Entrepreneur Rinalds was looking for a new challenge in his life. On a trip to Portugal he saw a triathlon race poster. “I’m going to do this!” he said.” 5 years later in 2013 he decided to take a break from his business. Rinalds is a very charismatic and intelligent guy. He was so kind to send us his view on body perception.
Meanwhile he returned back to his company, but the experiences he made during his short excursion into the sport of triathlon are still up-to-date. I think we all can take something out of this text.
You can definitely see how tricky body perception and interpretation can be.
Rinalds Sluckis about body perception
The body processes hundreds if not even thousands of signals as a reaction to what a person does and thinks. Part of the success in one’s permanent „body-mind growth” is his ability to catch and comprehend these signals.
In the beginning, these are only some funny states of the body that the person misinterprets or even ignores. You’re lucky, if there’s someone with some experience who can translate these signals, somebody you can consult to understand. But at the end of the day we’re all unique and experience different senses during similar states of mind and body (e.g. appetite), so you have to have your own “dictionary”.
I believe, for me the key is not to be afraid of doing something wrong and make a mistake. When I feel something I don’t understand, I continue my training and observe what happens. If it was a signal of illness or injury, and I performed the workout anyway, but got to stay in bed for the next 3 days, I’ll recognize this signal next time and be smarter. I believe, the “trial and error” approach gives the most of knowledge, but it takes some time and involves some set-backs and frustrations.
I’ve gathered some observations to recognize, for instance, a state of constant fatigue and raising fitness. In parallel, I use training peaks WKO+ software, a powermeter and a GPS watch to collect and analyze all my training data and link this “science” with my body signals to perfect the self-perception process.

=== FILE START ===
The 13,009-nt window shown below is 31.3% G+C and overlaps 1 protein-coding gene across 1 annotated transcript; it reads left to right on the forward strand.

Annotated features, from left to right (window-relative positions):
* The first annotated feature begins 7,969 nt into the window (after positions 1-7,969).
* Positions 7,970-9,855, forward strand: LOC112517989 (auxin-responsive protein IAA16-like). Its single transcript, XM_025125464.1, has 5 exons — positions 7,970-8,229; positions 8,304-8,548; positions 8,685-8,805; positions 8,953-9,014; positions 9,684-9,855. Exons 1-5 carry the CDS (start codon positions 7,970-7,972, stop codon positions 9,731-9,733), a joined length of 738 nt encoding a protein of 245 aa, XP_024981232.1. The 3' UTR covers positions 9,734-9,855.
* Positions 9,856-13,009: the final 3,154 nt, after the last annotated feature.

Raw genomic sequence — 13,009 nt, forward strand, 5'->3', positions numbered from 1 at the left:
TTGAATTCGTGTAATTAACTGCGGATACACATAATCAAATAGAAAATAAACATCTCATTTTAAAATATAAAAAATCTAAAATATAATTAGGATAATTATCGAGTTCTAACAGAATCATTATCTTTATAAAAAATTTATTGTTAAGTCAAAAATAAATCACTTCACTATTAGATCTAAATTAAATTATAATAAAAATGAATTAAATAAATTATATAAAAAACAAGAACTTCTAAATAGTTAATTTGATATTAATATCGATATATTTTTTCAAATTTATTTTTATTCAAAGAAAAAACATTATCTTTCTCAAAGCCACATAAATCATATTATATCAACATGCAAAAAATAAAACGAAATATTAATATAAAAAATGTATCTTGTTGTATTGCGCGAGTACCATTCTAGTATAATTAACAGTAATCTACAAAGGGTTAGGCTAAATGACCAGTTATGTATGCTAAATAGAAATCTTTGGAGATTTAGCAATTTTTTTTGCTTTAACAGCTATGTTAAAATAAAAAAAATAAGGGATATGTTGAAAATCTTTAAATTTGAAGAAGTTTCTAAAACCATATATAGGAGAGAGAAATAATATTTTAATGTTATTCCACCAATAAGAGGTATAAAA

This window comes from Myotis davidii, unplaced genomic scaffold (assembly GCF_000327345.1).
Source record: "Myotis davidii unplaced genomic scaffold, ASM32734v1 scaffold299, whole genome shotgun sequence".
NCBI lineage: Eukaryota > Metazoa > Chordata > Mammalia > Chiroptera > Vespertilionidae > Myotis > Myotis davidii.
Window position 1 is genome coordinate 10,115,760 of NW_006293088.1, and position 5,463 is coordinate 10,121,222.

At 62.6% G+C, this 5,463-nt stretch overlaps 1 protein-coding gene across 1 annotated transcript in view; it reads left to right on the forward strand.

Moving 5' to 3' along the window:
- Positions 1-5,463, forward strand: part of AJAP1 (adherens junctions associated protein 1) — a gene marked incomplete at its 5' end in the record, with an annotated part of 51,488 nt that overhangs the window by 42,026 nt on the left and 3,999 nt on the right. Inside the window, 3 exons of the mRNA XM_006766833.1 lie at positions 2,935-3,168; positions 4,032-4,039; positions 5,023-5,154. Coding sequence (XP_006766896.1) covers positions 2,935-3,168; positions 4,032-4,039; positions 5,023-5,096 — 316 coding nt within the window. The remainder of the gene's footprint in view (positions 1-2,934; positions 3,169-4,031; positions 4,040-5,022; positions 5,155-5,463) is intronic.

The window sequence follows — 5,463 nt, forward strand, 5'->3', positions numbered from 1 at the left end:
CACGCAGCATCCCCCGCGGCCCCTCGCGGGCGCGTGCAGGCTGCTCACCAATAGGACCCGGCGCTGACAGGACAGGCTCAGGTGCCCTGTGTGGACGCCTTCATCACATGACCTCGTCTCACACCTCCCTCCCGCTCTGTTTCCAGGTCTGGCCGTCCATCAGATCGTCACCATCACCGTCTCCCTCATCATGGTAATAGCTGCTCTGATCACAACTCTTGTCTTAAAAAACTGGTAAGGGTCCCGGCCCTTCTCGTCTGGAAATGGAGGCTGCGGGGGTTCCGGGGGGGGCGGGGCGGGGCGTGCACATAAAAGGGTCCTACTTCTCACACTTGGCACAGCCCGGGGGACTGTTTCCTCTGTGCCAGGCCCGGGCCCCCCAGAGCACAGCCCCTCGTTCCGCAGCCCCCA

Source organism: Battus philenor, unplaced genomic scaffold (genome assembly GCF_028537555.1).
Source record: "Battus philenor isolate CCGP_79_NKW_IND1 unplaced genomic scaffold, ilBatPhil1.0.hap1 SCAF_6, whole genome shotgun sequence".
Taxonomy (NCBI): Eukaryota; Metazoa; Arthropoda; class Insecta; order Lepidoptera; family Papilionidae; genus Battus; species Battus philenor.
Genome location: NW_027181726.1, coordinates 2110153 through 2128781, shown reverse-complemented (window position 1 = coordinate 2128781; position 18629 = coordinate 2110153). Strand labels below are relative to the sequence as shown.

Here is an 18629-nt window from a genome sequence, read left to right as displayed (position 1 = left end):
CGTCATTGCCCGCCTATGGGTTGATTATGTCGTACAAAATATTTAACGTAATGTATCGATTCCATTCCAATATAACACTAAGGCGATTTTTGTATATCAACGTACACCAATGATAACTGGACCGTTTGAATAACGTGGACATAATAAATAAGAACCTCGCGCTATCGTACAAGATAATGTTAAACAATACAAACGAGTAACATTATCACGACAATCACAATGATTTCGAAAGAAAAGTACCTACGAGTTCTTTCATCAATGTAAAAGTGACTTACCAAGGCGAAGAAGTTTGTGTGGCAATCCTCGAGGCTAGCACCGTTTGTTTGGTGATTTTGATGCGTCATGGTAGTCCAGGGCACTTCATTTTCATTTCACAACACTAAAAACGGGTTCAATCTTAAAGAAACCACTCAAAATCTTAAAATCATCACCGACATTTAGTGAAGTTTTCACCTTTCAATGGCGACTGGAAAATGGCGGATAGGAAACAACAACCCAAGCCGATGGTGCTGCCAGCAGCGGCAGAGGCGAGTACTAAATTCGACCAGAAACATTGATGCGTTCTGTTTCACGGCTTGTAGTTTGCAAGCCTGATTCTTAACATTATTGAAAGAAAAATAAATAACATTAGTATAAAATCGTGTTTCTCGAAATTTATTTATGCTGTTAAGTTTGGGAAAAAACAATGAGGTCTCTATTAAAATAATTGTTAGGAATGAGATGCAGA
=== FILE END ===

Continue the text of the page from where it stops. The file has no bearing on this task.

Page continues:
I know I’m in a state of deep constant fatigue when:
I’m constantly cold. In the pool it feels like the water is too cold. When sleeping, I’d love to have an additional blanket. If going outside for a workout, I need an additional jacket. It’s a “cold feeling” from inside and has nothing to do with the actual weather.
I need more time and some stimulus like caffeine of guarana to “wake up” during the morning workout and get ready for the main sets.
I sweat less during the workouts; and the body holds more water which leads to some weight gain.
I fall easily asleep, but during the night the sleep is “flat” and I wake up feeling broken.
No interest for sex.
I have to fight with myself to avoid getting chocolate and some bottle of red wine. I feel that desire for sweets and wine raises with the level of constant fatigue.
The appetite is average, I eat more to fuel me not to enjoy the food. By the same time I feel hungry between meals and grab for a snack.
I know I’m in a good shape and my state of fitness raises when:
The workout on the paper seems harder than it is in reality. I have the feeling I can do whatever I want and still have energy left.
I’ve a good appetite, but don’t need snack between meals. I feel the food gets better processed and I get more out of each meal.
It’s easy to fall asleep and to wake up.
I feel and look lean.
I enjoy the muscle pain during the workout and the soreness afterwards. It feels good to feel the body.
I feel enjoyment and kind of an internal celebration when thinking about the upcoming race. There are these internal vibrations between body and mind when even a small visual imagination of racing raises muscle contractions and adrenaline rush.